TODAY’S BRIEF: The NLRB and Why It’s Making Headlines This Month

NLRB IN A NUTSHELL

The National Labor Relations Board (NLRB) is an independent federal agency founded by Congress in 1935 that protects the rights of private sector employees and works to improve wages and working conditions. This board was founded as a result of the National Labor Relations Act (NLRA), which guarantees the right of employees to organize and bargain collectively with their employers. It also protects nonunion groups of two or more employees (also known as “at will” employees) who try to bargain with their employer over wages, working conditions, and benefits. Employees are able to seek counsel through the NLRB if they feel that they were discriminated against by their employer.

In short, the NLRB conducts elections, investigates charges, facilitates settlements, decides cases and enforces orders.

RECENT HEADLINES

The NLRB supposedly defends these rights in a fair and legal manner. However, since the board members are political appointees, many believe that the interpretation of the NLRA is conditional on the political party in power at the time of the decision. Cue President Trump. Trump recently chose two nominees for the NLRB: Marvin Kaplan and William Emanuel who, according to the AFL-CIO, both have records of actively trying to strip working people of their freedoms.

Sound a little contradictory? We think so, too. AFL-CIO President Richard Trumka seems to agree as well, saying “the resumes of both nominees appear to be in direct conflict with the mission of the NLRB.”

Kaplan, chief counsel of the Occupational Safety and Health Review Commission, has never practiced labor law. According to the AFL-CIO website, “his only related experience is in staffing a couple of Republican, anti-worker committees in Congress and helping run a series of oversight hearings criticizing the NLRB under President Barack Obama,” while also drafting legislation to overturn multiple NLRB actions that strengthened the freedom of working people.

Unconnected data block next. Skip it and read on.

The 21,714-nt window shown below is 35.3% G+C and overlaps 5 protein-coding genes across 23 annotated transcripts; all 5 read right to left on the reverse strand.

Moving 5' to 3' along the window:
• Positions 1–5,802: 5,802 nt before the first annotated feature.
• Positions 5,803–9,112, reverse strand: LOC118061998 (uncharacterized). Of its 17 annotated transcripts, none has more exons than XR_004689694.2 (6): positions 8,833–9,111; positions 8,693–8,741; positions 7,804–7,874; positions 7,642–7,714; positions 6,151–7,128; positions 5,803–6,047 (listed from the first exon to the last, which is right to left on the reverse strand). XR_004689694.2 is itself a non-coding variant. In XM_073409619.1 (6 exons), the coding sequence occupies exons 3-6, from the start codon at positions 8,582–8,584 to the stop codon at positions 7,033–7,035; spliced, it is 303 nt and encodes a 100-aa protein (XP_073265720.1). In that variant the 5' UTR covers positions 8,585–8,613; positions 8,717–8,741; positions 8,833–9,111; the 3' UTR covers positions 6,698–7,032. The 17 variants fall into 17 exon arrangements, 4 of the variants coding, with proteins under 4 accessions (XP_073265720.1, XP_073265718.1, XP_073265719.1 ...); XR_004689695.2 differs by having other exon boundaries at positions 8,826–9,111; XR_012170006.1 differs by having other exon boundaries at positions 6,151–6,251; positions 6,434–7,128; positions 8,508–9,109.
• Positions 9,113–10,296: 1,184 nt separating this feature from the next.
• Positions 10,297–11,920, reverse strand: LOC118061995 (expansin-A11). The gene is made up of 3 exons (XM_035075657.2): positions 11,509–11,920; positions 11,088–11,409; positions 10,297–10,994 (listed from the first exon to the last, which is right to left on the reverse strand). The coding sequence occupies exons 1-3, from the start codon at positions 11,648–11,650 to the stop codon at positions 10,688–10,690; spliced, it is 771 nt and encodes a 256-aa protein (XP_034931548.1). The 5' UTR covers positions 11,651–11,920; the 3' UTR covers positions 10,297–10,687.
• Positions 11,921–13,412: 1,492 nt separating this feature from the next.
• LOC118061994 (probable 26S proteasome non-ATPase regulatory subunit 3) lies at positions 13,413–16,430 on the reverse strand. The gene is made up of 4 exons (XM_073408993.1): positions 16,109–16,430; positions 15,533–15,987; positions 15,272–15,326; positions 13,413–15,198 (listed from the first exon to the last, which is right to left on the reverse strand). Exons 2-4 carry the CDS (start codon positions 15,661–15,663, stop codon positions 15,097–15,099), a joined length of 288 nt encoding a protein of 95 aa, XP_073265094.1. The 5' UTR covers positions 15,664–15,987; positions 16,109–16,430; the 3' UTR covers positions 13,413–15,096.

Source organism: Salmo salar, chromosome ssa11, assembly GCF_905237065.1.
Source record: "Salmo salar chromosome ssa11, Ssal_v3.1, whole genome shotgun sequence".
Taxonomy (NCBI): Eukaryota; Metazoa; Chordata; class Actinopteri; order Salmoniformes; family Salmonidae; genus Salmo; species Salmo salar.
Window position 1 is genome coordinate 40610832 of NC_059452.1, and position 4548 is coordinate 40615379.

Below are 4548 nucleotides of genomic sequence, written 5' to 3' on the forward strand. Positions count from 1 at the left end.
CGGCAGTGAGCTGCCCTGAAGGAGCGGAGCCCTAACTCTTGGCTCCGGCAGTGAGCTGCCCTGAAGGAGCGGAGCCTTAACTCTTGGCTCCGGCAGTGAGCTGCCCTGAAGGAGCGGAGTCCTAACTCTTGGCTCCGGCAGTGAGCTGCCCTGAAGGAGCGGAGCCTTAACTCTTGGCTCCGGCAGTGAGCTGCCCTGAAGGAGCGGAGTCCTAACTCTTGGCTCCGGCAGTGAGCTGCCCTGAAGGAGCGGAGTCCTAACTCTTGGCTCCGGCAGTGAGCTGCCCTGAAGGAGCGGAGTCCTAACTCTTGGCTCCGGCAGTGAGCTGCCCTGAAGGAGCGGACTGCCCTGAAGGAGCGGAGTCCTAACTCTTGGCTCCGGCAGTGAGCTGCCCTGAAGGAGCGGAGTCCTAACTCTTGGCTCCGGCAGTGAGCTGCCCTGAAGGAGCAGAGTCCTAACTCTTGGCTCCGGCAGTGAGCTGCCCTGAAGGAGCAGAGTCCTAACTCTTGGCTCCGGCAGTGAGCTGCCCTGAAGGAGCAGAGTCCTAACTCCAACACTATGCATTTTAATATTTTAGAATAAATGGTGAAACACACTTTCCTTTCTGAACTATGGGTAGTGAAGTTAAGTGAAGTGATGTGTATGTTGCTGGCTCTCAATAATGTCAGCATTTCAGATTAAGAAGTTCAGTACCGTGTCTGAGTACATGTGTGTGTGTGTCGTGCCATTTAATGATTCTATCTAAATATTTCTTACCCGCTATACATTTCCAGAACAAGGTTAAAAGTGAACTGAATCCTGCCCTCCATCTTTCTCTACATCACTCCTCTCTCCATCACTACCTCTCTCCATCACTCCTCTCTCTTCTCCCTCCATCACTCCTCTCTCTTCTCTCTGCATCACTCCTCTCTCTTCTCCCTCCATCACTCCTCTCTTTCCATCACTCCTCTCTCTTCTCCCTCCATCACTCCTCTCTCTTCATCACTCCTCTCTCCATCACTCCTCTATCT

Emanuel, a shareholder with Littler Mendelson, however, has a lengthy record of practicing labor law on behalf of employers, most recently at a union-busting law firm. He is also a member of the anti-working people legal organization, the Federalist Society. The AFL-CIO questions his ability to be impartial on cases surrounding NLRA issues.

Currently, the five-member board currently only has three members: two Democrats and one Republican (Philip Miscimarra, the sole chairman). The board operates by a simple majority, so if Kaplan and Emanuel win Senate confirmation, they would allow Miscimarra to reverse numerous policies that were put into place during the Obama administration.

Stay tuned for Senate confirmation or rejection of the nominees.

 

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